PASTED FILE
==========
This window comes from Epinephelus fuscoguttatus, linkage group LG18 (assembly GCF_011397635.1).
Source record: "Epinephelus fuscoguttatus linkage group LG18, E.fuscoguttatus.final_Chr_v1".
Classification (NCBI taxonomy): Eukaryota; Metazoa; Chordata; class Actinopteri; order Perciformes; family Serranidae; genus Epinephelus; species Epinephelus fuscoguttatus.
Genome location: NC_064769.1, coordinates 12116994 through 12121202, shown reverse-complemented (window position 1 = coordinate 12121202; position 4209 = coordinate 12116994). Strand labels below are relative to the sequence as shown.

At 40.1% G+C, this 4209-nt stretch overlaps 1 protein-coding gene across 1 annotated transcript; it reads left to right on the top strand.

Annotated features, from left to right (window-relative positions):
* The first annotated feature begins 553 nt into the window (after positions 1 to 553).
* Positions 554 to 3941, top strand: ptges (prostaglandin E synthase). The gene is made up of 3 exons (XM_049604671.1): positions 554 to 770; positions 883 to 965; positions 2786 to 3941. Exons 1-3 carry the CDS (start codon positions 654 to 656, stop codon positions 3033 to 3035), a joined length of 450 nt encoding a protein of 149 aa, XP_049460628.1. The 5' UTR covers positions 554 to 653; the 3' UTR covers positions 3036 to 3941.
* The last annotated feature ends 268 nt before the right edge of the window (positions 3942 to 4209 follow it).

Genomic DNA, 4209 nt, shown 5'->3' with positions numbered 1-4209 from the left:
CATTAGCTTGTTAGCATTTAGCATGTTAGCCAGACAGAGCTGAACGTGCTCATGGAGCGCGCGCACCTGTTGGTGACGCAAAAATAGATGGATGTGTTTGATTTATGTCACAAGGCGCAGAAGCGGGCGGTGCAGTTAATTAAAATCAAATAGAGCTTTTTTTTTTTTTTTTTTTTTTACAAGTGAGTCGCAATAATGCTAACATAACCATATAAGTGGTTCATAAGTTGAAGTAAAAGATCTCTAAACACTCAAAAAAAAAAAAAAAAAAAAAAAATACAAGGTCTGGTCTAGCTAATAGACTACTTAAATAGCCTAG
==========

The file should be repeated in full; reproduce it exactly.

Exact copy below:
This window comes from Epinephelus fuscoguttatus, linkage group LG18 (assembly GCF_011397635.1).
Source record: "Epinephelus fuscoguttatus linkage group LG18, E.fuscoguttatus.final_Chr_v1".
Classification (NCBI taxonomy): Eukaryota; Metazoa; Chordata; class Actinopteri; order Perciformes; family Serranidae; genus Epinephelus; species Epinephelus fuscoguttatus.
Genome location: NC_064769.1, coordinates 12116994 through 12121202, shown reverse-complemented (window position 1 = coordinate 12121202; position 4209 = coordinate 12116994). Strand labels below are relative to the sequence as shown.

At 40.1% G+C, this 4209-nt stretch overlaps 1 protein-coding gene across 1 annotated transcript; it reads left to right on the top strand.

Annotated features, from left to right (window-relative positions):
* The first annotated feature begins 553 nt into the window (after positions 1 to 553).
* Positions 554 to 3941, top strand: ptges (prostaglandin E synthase). The gene is made up of 3 exons (XM_049604671.1): positions 554 to 770; positions 883 to 965; positions 2786 to 3941. Exons 1-3 carry the CDS (start codon positions 654 to 656, stop codon positions 3033 to 3035), a joined length of 450 nt encoding a protein of 149 aa, XP_049460628.1. The 5' UTR covers positions 554 to 653; the 3' UTR covers positions 3036 to 3941.
* The last annotated feature ends 268 nt before the right edge of the window (positions 3942 to 4209 follow it).

Genomic DNA, 4209 nt, shown 5'->3' with positions numbered 1-4209 from the left:
CATTAGCTTGTTAGCATTTAGCATGTTAGCCAGACAGAGCTGAACGTGCTCATGGAGCGCGCGCACCTGTTGGTGACGCAAAAATAGATGGATGTGTTTGATTTATGTCACAAGGCGCAGAAGCGGGCGGTGCAGTTAATTAAAATCAAATAGAGCTTTTTTTTTTTTTTTTTTTTTTACAAGTGAGTCGCAATAATGCTAACATAACCATATAAGTGGTTCATAAGTTGAAGTAAAAGATCTCTAAACACTCAAAAAAAAAAAAAAAAAAAAAAAATACAAGGTCTGGTCTAGCTAATAGACTACTTAAATAGCCTAG